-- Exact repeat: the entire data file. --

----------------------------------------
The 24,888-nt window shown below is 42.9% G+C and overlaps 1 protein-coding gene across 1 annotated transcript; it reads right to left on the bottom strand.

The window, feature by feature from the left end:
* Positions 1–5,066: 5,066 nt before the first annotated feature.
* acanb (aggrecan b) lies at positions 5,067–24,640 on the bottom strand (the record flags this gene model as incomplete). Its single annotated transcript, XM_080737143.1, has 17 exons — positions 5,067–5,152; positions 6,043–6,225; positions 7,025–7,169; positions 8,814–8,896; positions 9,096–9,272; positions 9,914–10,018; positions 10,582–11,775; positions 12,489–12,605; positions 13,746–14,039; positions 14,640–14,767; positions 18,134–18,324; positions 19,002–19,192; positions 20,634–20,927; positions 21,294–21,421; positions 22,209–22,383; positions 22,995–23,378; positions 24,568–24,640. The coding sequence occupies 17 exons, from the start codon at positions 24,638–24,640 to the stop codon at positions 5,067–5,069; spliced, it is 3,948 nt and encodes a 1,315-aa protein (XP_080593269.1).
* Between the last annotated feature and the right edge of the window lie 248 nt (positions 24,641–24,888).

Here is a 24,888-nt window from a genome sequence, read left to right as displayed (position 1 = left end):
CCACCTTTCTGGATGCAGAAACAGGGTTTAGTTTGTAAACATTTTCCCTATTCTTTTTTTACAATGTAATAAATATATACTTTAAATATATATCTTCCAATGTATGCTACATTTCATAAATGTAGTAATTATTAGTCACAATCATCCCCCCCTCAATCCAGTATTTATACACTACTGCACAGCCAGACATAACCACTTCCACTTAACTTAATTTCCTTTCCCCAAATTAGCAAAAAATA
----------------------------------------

The 24,888-nt window shown below is 42.9% G+C and overlaps 1 protein-coding gene across 1 annotated transcript; it reads right to left on the bottom strand.

The window, feature by feature from the left end:
* Positions 1–5,066: 5,066 nt before the first annotated feature.
* acanb (aggrecan b) lies at positions 5,067–24,640 on the bottom strand (the record flags this gene model as incomplete). Its single annotated transcript, XM_080737143.1, has 17 exons — positions 5,067–5,152; positions 6,043–6,225; positions 7,025–7,169; positions 8,814–8,896; positions 9,096–9,272; positions 9,914–10,018; positions 10,582–11,775; positions 12,489–12,605; positions 13,746–14,039; positions 14,640–14,767; positions 18,134–18,324; positions 19,002–19,192; positions 20,634–20,927; positions 21,294–21,421; positions 22,209–22,383; positions 22,995–23,378; positions 24,568–24,640. The coding sequence occupies 17 exons, from the start codon at positions 24,638–24,640 to the stop codon at positions 5,067–5,069; spliced, it is 3,948 nt and encodes a 1,315-aa protein (XP_080593269.1).
* Between the last annotated feature and the right edge of the window lie 248 nt (positions 24,641–24,888).

Here is a 24,888-nt window from a genome sequence, read left to right as displayed (position 1 = left end):
CCACCTTTCTGGATGCAGAAACAGGGTTTAGTTTGTAAACATTTTCCCTATTCTTTTTTTACAATGTAATAAATATATACTTTAAATATATATCTTCCAATGTATGCTACATTTCATAAATGTAGTAATTATTAGTCACAATCATCCCCCCCTCAATCCAGTATTTATACACTACTGCACAGCCAGACATAACCACTTCCACTTAACTTAATTTCCTTTCCCCAAATTAGCAAAAAATA